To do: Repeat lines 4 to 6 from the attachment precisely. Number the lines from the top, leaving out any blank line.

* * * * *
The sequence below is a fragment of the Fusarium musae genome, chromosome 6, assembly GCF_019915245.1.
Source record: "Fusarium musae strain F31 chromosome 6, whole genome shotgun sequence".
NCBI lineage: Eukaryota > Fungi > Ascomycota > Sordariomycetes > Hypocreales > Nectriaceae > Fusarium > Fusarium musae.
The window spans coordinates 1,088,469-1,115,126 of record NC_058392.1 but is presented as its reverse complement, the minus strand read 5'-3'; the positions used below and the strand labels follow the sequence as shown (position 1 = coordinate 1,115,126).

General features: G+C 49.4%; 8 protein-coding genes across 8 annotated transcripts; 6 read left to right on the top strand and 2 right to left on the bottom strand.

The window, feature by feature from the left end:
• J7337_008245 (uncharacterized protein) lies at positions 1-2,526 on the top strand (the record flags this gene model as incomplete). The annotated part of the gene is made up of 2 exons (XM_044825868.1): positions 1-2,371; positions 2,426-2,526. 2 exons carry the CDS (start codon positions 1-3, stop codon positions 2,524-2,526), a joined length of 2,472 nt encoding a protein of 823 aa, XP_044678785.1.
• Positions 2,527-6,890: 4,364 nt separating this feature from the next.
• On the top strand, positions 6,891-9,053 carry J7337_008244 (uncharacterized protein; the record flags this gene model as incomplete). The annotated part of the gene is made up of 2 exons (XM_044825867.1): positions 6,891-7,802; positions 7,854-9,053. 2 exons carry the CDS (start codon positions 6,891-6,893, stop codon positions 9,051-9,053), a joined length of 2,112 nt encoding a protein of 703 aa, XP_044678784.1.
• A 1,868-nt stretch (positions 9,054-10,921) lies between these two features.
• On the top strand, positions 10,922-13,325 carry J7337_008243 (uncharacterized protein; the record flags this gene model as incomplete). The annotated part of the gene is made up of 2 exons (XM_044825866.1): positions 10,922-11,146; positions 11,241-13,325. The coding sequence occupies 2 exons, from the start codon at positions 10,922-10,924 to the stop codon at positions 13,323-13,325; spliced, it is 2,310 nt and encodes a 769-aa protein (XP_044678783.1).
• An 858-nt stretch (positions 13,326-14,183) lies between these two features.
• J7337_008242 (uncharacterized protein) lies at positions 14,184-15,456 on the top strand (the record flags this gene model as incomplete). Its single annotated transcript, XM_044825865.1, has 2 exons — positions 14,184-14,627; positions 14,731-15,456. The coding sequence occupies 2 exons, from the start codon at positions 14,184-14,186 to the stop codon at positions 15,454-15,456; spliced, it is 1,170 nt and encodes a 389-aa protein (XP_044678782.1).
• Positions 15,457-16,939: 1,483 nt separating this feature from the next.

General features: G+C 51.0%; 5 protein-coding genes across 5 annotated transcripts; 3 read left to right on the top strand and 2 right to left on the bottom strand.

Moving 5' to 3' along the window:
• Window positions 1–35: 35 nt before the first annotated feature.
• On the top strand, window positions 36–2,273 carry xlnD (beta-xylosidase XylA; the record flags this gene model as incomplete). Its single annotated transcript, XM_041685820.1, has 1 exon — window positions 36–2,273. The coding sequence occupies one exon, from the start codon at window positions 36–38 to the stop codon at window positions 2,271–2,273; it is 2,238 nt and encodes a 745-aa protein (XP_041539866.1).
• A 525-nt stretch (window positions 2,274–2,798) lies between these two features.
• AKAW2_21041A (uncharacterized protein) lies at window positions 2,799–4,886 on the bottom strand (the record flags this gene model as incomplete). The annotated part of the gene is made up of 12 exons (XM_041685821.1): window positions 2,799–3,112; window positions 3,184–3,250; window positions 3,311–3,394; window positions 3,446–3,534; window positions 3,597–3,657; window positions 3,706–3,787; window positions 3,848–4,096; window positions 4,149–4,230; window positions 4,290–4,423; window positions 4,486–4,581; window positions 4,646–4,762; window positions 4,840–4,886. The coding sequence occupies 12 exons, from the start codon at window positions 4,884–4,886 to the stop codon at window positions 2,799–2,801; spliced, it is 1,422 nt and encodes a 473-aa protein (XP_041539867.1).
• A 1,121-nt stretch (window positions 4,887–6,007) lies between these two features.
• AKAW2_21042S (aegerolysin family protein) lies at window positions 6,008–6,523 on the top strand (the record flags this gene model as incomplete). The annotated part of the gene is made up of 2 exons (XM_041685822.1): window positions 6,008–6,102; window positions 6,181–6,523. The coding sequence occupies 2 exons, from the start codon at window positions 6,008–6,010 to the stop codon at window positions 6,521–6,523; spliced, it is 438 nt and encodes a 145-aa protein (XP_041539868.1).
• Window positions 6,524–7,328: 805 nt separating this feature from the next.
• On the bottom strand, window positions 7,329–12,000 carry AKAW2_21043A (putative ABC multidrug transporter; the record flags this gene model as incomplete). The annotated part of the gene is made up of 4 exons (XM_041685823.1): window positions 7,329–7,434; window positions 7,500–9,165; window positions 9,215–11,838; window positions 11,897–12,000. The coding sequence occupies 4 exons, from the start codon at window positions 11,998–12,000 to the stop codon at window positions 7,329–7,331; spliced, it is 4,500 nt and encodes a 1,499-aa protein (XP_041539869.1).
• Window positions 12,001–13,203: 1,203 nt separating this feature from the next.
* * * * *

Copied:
The window spans coordinates 1,088,469-1,115,126 of record NC_058392.1 but is presented as its reverse complement, the minus strand read 5'-3'; the positions used below and the strand labels follow the sequence as shown (position 1 = coordinate 1,115,126).

General features: G+C 49.4%; 8 protein-coding genes across 8 annotated transcripts; 6 read left to right on the top strand and 2 right to left on the bottom strand.

The window, feature by feature from the left end: